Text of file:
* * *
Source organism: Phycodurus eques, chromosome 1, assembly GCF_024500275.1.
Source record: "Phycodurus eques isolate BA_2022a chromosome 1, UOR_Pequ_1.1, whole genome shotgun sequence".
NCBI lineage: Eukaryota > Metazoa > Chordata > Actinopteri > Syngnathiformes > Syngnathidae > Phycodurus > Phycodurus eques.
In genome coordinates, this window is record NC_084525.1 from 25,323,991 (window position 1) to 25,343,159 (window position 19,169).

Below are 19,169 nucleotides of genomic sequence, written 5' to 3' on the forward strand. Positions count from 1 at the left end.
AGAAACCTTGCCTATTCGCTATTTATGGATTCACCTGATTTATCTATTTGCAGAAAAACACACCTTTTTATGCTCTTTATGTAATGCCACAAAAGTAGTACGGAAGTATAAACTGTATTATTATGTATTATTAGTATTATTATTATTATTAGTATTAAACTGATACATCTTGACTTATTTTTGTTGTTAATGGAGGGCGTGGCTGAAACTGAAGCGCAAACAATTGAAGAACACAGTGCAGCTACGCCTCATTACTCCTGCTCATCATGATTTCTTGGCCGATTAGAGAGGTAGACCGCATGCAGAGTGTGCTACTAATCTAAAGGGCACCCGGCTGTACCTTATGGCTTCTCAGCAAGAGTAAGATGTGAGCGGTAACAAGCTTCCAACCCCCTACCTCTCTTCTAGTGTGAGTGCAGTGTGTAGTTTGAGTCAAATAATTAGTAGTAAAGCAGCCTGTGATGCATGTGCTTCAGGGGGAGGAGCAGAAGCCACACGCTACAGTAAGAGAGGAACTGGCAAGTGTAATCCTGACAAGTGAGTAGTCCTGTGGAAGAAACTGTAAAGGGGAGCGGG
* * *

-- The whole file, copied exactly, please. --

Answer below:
Source organism: Phycodurus eques, chromosome 1, assembly GCF_024500275.1.
Source record: "Phycodurus eques isolate BA_2022a chromosome 1, UOR_Pequ_1.1, whole genome shotgun sequence".
NCBI lineage: Eukaryota > Metazoa > Chordata > Actinopteri > Syngnathiformes > Syngnathidae > Phycodurus > Phycodurus eques.
In genome coordinates, this window is record NC_084525.1 from 25,323,991 (window position 1) to 25,343,159 (window position 19,169).

Below are 19,169 nucleotides of genomic sequence, written 5' to 3' on the forward strand. Positions count from 1 at the left end.
AGAAACCTTGCCTATTCGCTATTTATGGATTCACCTGATTTATCTATTTGCAGAAAAACACACCTTTTTATGCTCTTTATGTAATGCCACAAAAGTAGTACGGAAGTATAAACTGTATTATTATGTATTATTAGTATTATTATTATTATTAGTATTAAACTGATACATCTTGACTTATTTTTGTTGTTAATGGAGGGCGTGGCTGAAACTGAAGCGCAAACAATTGAAGAACACAGTGCAGCTACGCCTCATTACTCCTGCTCATCATGATTTCTTGGCCGATTAGAGAGGTAGACCGCATGCAGAGTGTGCTACTAATCTAAAGGGCACCCGGCTGTACCTTATGGCTTCTCAGCAAGAGTAAGATGTGAGCGGTAACAAGCTTCCAACCCCCTACCTCTCTTCTAGTGTGAGTGCAGTGTGTAGTTTGAGTCAAATAATTAGTAGTAAAGCAGCCTGTGATGCATGTGCTTCAGGGGGAGGAGCAGAAGCCACACGCTACAGTAAGAGAGGAACTGGCAAGTGTAATCCTGACAAGTGAGTAGTCCTGTGGAAGAAACTGTAAAGGGGAGCGGG